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Newman v. Cooper, Robertson Partners

Supreme Court of the State of New York, New York County
Aug 19, 2009
2009 N.Y. Slip Op. 31904 (N.Y. Sup. Ct. 2009)



August 19, 2009.


By petition dated May 5, 2009, Martin D. Newman (Newman) and James Anderson seek a judgment, pursuant to Article 75 of the CPLR, staying a demand for arbitration by respondent Cooper, Robertson Partners (CRP) pursuant to a March 31, 2008 agreement (the agreement) with petitioners, which is captioned "Owner Work Authorization" (ex. 1 to mov. aff.).

CRP has filed a counterclaim seeking an order compelling petitioners to proceed to arbitration. CRP has not moved for any relief with respect to its counterclaim.

Pursuant to the agreement, both petitioners authorized CRP to perform specified pre-design services in connection with the renovation of a cooperative apartment owned by petitioner Newman at 180 West 58th Street in Manhattan. The agreement states that the project name is "Sofi's Choice Apartment Renovation." It contains hourly rates for the CRP personnel working on the project, and numerous terms and conditions, including an arbitration clause.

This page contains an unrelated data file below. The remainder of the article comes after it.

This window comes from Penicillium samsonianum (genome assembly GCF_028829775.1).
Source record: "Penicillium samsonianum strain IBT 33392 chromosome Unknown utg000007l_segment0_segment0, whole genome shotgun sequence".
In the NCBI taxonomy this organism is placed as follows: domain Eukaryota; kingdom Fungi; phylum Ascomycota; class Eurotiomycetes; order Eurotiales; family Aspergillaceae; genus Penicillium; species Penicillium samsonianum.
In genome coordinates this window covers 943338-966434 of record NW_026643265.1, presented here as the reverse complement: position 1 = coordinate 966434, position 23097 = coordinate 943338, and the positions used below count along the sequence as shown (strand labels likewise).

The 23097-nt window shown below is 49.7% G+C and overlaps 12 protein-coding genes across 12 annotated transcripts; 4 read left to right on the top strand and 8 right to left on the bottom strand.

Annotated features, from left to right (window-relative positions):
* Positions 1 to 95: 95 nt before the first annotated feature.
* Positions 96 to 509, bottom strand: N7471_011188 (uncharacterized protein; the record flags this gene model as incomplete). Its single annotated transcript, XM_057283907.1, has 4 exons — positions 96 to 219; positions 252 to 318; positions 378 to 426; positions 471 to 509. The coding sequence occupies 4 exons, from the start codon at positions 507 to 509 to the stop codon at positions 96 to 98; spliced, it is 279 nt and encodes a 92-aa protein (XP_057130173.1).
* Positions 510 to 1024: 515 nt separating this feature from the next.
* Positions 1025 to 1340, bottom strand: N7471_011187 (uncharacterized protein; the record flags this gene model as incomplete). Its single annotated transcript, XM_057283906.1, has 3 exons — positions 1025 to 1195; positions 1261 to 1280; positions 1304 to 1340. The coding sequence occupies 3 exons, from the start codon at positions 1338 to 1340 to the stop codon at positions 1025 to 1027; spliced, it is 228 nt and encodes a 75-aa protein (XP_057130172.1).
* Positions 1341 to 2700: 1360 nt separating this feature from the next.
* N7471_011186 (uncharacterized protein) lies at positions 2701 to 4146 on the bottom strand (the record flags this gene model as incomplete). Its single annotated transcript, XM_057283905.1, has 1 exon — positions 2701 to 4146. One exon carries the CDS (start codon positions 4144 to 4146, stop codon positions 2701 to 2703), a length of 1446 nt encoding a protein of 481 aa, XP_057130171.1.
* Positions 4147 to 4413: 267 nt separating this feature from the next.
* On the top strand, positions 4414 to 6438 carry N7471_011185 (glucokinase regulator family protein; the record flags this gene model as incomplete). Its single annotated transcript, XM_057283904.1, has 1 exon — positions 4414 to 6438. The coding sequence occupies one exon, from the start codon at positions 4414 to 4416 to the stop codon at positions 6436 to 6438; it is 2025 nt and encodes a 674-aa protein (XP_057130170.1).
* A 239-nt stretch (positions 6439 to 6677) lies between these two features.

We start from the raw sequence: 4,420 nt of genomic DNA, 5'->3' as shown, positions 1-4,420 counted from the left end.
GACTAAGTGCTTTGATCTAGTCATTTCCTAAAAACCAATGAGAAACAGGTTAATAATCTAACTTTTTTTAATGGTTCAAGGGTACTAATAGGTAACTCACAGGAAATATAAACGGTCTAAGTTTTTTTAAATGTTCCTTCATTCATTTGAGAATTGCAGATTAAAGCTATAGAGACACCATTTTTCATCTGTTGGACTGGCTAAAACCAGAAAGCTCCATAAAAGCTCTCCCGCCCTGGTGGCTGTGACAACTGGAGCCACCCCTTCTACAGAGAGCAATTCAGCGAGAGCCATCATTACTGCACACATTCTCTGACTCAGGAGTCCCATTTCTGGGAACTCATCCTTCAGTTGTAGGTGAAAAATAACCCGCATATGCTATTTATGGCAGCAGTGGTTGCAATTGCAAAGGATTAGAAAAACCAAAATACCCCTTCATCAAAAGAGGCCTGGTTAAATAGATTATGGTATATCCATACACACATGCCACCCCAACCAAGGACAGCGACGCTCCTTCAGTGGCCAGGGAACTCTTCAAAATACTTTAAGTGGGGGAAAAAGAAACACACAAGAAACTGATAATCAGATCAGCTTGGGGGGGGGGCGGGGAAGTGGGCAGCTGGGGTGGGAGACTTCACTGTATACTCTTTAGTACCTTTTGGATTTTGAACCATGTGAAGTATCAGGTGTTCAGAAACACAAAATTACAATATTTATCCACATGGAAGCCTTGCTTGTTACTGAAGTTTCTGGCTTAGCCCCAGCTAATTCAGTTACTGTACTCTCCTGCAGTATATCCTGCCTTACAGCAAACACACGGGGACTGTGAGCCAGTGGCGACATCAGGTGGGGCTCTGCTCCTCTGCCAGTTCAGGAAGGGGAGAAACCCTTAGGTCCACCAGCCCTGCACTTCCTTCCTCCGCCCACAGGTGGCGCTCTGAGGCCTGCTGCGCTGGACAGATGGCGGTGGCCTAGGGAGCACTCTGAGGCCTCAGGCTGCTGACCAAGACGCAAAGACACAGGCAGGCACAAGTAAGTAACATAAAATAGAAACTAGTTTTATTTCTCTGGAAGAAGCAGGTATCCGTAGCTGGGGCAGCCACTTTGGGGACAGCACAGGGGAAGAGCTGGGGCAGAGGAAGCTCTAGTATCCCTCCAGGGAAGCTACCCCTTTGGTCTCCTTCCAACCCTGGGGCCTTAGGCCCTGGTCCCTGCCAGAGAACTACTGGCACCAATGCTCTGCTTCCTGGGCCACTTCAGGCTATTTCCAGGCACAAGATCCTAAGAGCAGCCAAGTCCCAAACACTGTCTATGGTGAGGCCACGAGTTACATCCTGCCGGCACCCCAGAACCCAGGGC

The agreement states: "[a]uthorization is confirmed for Cooper, Robertson Partners to perform the following services with the scope and basis as defined below." It then provides for a field survey of existing conditions in the apartment, photographs, and "[v]arious miscellaneous pre-Design Services as requested by Owner." The contract provides that March 24, 2008 is the date services are to begin. The box for "[d]ate services to be completed" is left blank.

Petitioners paid respondent $5,835, which was the full amount of their April 14, 2008 invoice. That invoice describes the project as "Sofi's Choice — apartment renovation — phase 1" (ex. 2 to mov. aff.). The record contains no further payment, although respondent presented numerous invoices to petitioners.

Without any additional written agreement, CRP continued to perform services for petitioners. In an e-mail dated May 27, 2008, Corinne Calesso of CRP described the work they had completed and were planning, and requested "your written approval for us to proceed with this work while you are away" (ex. A to verified answer). By e-mail dated May 27, 2008, Newman wrote: "[p]lease consider this authorization to proceed with items you have itemized to move this project along" ( id., ex. B).

By letter dated April 16, 2009, counsel for CRP forwarded a demand for arbitration to petitioners, and stated that the demand is for $86,585.17.